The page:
I was working on a scene in my short story this past weekend when a very strange thought struck me. Do I really want to use this scene in my short story already? I mused to myself. Perhaps I should save it for the future, when I finally start writing my novel. Ok ok, so it was a particular passage that I liked because it reveals a lot about myself, but come on, it wasn’t even that good to begin with. Isn’t that weird? And this wasn’t even the first time that the thought had occurred to me.
I wonder which part of my perfectly flawed personality is responsible for this most curious thought. Is it the part of me which is so delusional and detached from reality that it borders on megalomania? I’ve never written anything more than a few pages when it comes to a novel, which is why I even switched to short stories in the first place. At this stage I’m just learning to be productive and gaining experience in my craft and I’m really just happy to write anything at all. I have absolutely no right or any logical basis to want to ‘save’ a particular piece of writing which I may or may not use in a novel which I may or may not write in a future which may or may not occur and imagine how delightful it will sound to my readers which may or may not exist.
Or perhaps it is the part of me that is constantly insecure and which has very little faith in my own abilities? This is the best that I can do! Oh my god, I suck! And so I feel like I need to hoard every single piece of writing which I even remotely consider to be any good at all, and in the hope that one day I will end up with enough good material to piece together a novel. Come to think of it, this part of me is also pretty delusional, but mostly out of fear. There’s no need to fear of course. If there’s one thing I should know by now is that I am constantly improving as a writer. There’s no reason to believe that I won’t become a better writer in the future as long as I keep practicing.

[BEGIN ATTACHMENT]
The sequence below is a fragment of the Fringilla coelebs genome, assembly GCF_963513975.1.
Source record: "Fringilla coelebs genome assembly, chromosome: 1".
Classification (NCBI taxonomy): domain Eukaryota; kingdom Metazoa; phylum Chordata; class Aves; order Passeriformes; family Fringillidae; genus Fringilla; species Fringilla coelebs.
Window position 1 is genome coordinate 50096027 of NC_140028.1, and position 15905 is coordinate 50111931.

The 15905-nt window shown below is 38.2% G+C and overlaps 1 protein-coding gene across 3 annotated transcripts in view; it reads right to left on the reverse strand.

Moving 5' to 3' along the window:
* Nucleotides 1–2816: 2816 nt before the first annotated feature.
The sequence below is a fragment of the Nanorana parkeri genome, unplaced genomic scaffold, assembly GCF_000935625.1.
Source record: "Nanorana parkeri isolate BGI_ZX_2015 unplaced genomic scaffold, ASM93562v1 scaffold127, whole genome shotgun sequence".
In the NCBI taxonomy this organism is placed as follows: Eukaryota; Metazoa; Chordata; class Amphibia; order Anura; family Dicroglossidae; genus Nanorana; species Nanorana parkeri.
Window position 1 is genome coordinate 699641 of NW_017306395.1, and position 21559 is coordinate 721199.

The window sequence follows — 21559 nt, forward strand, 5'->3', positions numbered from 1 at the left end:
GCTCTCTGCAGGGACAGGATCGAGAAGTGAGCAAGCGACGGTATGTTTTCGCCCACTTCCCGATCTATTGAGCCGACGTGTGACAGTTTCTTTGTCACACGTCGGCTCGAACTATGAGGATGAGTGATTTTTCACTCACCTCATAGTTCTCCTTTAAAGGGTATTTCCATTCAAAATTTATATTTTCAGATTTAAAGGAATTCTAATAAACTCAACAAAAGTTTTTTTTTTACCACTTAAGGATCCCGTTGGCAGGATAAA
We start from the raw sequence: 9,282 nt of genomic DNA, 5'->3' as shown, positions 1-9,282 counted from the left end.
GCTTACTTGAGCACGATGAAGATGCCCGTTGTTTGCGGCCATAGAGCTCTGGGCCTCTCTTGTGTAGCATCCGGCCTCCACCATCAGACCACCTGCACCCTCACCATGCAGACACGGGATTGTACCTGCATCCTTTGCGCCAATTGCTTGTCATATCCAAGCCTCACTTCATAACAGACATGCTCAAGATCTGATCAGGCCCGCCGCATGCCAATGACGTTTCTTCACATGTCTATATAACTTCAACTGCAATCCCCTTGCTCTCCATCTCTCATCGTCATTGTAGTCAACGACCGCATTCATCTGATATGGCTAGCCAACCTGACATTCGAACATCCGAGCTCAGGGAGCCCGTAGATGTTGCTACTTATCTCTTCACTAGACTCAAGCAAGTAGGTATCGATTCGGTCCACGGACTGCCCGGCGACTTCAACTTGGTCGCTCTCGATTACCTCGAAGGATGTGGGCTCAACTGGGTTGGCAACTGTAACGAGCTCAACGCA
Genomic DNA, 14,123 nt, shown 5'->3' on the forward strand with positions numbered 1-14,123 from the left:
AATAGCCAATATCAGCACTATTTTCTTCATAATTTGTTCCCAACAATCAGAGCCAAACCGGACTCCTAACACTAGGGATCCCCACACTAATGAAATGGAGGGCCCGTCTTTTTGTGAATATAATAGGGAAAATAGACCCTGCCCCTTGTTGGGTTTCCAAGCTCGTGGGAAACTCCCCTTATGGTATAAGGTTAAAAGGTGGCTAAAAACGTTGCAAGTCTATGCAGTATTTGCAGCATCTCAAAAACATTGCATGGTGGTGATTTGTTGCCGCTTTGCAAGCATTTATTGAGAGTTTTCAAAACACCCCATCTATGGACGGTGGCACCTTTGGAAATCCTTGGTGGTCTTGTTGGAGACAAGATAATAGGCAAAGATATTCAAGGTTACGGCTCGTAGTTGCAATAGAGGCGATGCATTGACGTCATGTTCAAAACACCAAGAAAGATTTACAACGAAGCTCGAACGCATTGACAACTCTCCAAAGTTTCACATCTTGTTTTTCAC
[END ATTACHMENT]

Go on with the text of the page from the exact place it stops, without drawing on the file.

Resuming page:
Whatever the reason, can I agree with myself that this line of thinking is complete and utter nonsense? It not only hinders my progress, but it is also detrimental to the quality of my writing if I start worrying about whether I should use a certain passage not because I worry if it fits within the story but whether I should save it for the future. Besides, it implies that the story I am working on right now is somehow less important than this non-existent novel I am yet to write (or not). If the story I’m working on is really that unimportant, then why do even I work on it in the first place? And why do I think about it every day?
Now, let us ignore these absurd thoughts and just write the damn thing, shall we?
2011 is slowly drawing to a close and since it is never too early to start thinking about resolutions, I have decided to make up my own list of rules that I need to adhere if I want to become a more prolific writer. This short list is mainly based on other pieces of writing advice as well as observations on my own writing habits. After some thought, I believe these are the rules that make the most sense for me personally. Some of these may be painfully obvious when you read it, but just because something is obvious doesn’t mean that I will necessarily do it, so it’s always good to write them down as a reminder. Speaking of obvious… Continue reading